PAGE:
Mike Tannenbaum was general manager of the Jets from 2006-2012, a franchise that went to consecutive AFC championship games, and is currently working as an agent for coaches and executives. He will regularly contribute to Yahoo! Sports with views about business of the NFL and how to field winning football teams.
Being the general manager of a NFL team is: Extremely challenging this time of year. I always felt that after our top 35 players our roster was firmly in pencil and not pen on account of the unexpected nature of our sport.
Unexpected cuts from other teams or trades were avenues we were constantly exploring to improve our team. Preseason injuries, and especially season-ending ones, can be devastating to a team no matter what kind of public spin a team puts on it. If it’s a starting player at a position where you don’t have a lot of depth, it’s especially painful (trust me, I’ve been there). You will hear the typical “next man up” lines (lines I’ve used in the past), but those are trying moments for leaders of teams. You do your best to come up with the best plausible solution.
Further, you’re lucky if that top 35 stays intact; coaches and GMs are constantly discussing the pros and cons of trying to get your team ready, balanced with managing the team’s health as it gets ready for opening day. Often times our schedule would be tweaked as we got to this point in camp depending on the overall health of our team.
The reason most NFL GMs are on Ambien: You need to be constantly searching for ways to improve your team. There will be players added to rosters after Sept. 1 that will affect playoff races. Look at the following key players who were acquired after Sept. 1 in years past and started at least 10 games (thanks to Elias Sports Bureau):
• Will Witherspoon, started 10 games for Eagles in 2009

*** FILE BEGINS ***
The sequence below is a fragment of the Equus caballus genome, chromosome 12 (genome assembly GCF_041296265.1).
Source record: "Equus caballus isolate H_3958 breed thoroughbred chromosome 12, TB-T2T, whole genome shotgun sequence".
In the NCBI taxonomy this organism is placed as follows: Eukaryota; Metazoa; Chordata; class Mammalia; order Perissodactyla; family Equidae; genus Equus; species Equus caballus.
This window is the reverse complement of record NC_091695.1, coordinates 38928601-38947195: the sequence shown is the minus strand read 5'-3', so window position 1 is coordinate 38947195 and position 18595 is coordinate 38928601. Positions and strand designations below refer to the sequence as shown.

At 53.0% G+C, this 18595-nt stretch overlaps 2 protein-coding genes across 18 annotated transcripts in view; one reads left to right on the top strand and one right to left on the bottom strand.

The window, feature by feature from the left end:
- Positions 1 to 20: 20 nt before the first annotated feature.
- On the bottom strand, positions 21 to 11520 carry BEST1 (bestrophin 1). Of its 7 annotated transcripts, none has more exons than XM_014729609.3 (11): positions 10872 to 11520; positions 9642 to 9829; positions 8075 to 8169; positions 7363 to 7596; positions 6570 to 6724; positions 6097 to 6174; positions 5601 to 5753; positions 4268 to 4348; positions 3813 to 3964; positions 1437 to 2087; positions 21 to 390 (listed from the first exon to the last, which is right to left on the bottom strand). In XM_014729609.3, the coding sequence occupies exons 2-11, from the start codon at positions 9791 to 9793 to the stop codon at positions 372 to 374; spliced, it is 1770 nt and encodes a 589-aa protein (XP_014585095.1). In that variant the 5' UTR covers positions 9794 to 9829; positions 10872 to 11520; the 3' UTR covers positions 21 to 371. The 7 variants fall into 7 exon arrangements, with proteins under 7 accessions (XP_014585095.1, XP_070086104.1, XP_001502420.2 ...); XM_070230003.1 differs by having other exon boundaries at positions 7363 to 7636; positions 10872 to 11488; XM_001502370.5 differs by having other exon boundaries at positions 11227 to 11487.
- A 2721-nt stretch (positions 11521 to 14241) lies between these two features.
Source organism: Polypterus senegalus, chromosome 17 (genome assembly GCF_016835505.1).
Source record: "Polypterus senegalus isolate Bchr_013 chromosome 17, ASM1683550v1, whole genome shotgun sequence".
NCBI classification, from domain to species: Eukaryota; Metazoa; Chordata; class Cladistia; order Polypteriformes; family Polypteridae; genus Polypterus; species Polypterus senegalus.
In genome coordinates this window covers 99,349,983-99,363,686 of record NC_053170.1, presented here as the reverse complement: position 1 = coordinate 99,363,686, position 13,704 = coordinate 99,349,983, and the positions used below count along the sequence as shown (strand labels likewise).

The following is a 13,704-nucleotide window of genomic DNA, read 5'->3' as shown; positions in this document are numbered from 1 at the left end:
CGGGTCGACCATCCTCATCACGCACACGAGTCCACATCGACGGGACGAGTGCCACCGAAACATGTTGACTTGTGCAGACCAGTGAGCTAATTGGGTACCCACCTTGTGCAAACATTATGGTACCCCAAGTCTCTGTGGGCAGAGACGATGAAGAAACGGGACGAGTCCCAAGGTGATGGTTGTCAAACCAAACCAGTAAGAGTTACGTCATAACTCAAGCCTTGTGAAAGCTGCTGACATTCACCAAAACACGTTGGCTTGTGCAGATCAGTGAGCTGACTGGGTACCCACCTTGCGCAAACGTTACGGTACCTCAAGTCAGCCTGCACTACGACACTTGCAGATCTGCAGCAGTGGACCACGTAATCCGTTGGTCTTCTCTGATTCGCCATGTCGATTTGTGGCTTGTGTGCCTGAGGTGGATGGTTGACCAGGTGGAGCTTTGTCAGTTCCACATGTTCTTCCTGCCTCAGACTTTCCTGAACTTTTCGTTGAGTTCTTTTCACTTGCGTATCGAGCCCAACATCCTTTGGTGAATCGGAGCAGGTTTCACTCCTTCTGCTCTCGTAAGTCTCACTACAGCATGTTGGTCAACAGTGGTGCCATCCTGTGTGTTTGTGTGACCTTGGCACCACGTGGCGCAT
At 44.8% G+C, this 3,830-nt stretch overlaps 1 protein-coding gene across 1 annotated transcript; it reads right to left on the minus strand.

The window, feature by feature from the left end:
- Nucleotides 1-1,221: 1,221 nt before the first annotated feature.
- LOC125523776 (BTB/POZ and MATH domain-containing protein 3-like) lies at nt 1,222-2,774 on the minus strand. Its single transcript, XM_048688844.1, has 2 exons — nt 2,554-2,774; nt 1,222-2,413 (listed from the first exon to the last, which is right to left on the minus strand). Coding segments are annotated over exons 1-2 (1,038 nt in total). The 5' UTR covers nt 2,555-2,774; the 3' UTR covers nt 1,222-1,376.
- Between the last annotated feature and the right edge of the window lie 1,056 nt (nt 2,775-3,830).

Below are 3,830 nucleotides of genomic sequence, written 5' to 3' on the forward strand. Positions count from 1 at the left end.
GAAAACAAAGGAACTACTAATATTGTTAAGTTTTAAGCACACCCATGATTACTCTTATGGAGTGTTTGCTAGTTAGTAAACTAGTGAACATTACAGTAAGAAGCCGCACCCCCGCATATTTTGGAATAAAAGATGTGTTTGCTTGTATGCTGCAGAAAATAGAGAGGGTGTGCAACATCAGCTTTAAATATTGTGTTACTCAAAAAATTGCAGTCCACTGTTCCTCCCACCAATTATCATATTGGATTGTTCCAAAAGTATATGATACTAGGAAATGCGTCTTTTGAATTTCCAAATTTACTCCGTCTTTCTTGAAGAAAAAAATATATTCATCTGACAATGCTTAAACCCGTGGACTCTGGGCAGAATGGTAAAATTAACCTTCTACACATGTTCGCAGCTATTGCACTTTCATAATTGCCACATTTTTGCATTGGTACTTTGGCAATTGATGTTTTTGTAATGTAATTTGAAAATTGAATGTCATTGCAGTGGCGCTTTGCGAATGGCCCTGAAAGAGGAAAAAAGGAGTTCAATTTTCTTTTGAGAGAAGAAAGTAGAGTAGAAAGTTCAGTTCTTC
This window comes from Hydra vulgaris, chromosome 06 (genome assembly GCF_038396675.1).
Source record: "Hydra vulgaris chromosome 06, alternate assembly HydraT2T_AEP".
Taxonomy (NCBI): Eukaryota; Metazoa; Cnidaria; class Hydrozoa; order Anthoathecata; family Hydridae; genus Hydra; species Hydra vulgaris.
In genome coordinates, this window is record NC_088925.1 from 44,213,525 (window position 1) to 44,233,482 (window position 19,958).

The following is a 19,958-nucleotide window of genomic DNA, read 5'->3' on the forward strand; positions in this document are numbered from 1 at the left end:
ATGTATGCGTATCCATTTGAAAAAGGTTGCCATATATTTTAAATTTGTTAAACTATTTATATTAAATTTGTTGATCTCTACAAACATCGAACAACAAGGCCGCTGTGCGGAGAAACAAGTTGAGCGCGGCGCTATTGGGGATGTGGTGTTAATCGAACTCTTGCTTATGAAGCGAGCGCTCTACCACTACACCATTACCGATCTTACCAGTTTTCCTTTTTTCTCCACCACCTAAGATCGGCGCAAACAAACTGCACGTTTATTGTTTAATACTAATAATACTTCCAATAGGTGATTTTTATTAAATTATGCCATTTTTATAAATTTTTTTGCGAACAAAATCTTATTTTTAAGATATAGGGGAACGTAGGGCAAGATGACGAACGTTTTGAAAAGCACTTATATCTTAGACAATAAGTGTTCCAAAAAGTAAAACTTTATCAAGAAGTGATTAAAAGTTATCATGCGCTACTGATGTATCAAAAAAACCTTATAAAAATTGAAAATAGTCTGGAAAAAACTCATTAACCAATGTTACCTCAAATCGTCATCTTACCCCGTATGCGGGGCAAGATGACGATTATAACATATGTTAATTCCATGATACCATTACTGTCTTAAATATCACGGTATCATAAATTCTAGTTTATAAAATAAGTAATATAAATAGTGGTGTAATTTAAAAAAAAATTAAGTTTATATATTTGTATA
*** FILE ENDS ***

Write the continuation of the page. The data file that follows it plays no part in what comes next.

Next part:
• Brandon Lloyd, started 10 games for Rams in 2011
• Braylon Edwards, started 11 games for Jets in 2009
• Marshawn Lynch, started 11 games for Seahawks in 2010
• Dan Koppen, started 12 games for Broncos in 2012
• Richard Seymour, started 16 games for Raiders in 2009
• Brian Waters, started 16 games for Patriots in 2011
Lessons Learned: Evaluating preseason performance is difficult, no more so than at the quarterback position. A ton of variables enter into this; some teams game plan more than others, some teams play their starters longer than others, but it’s interesting to look at some noteworthy quarterbacks who played well in the preseason in recent years and then followed it up with a sub-par regular season:
Drew Bledsoe, Dallas, 2006
Preseason: 33-of-44, 425 yards, 3 TD, 1 INT, 118.1 rating
Regular season: 90-of-169, 1,164 yards, 7 TD, 8 INT, 69.2 rating
Eli Manning, New York Giants, 2007
Preseason: 35-of-51, 345 yards, 3 TD, 0 INT, 107.1 rating
Regular season: 297-of-529, 3,336, 23 TD, 20 INT, 73.9 rating
Matt Hasselbeck, Seattle, 2009
Preseason: 38-of-53, 414 yards, 4 TD, 1 INT, 111.7 rating
Regular season: 293-of-488, 3,029 yards, 17 TD, 17 INT, 75.1 rating
Colt McCoy, Cleveland, 2011
Preseason: 28-of-46, 320 yards, 4 TD, 1 INT, 101.7 rating
Regular season: 265-of-463, 2,733 yards, 14 TD, 11 INT, 74.6 rating
Nick Foles, Philadelphia, 2012
Preseason: 28-of-46, 320 yards, 6 TD, 2 INT, 110.1 rating
Regular season: 161-of-265, 1,699 yards, 79.1 rating
Matthew Stafford, Detroit, 2012
Preseason: 26-of-37, 360 yards, 3 TD, 1 INT, 116.9 rating
Regular season: 435-of-727, 4,867 yards, 20 TD, 17 INT, 79.8 rating
Recently, I realized: There are parts of the training camp ritual that I truly miss, particularly spending time in Cortland, N.Y. with some of the most welcoming people in the country. In particular, Mark Braun of Doug’s Fish Fry, one of the most knowledgeable and die-hard Jet fans anywhere, is as good a person as there is. Mark was born with the “generosity gene” and he truly derives pleasure from helping others. You owe it to yourself to one day go there and experience a family meal in a great All-American environment – Mark Braun sets a high standard for all of us.
During the week, keep an eye on: The third week of the preseason is typically when you will get the closest to a regular-season game from a coaching standpoint, in terms of game planning in all three phases.
Evaluating the starters for two-and-a-half quarters in this week’s games may give you the best indication of where your team currently is. Most coaches I’ve been around liked to play the starters all of the first half and one series into the third quarter so players get used to coming out of halftime, making adjustments and playing one more series.
A game I’m very familiar with is the Jets-Giants game, which always had a little more energy due to two teams from the same market going at it. Unfortunately, it’s also a game that has caused significant injuries to both sides (Jason Sehorn, Chad Pennington and Osi Umenyiora to name a few).
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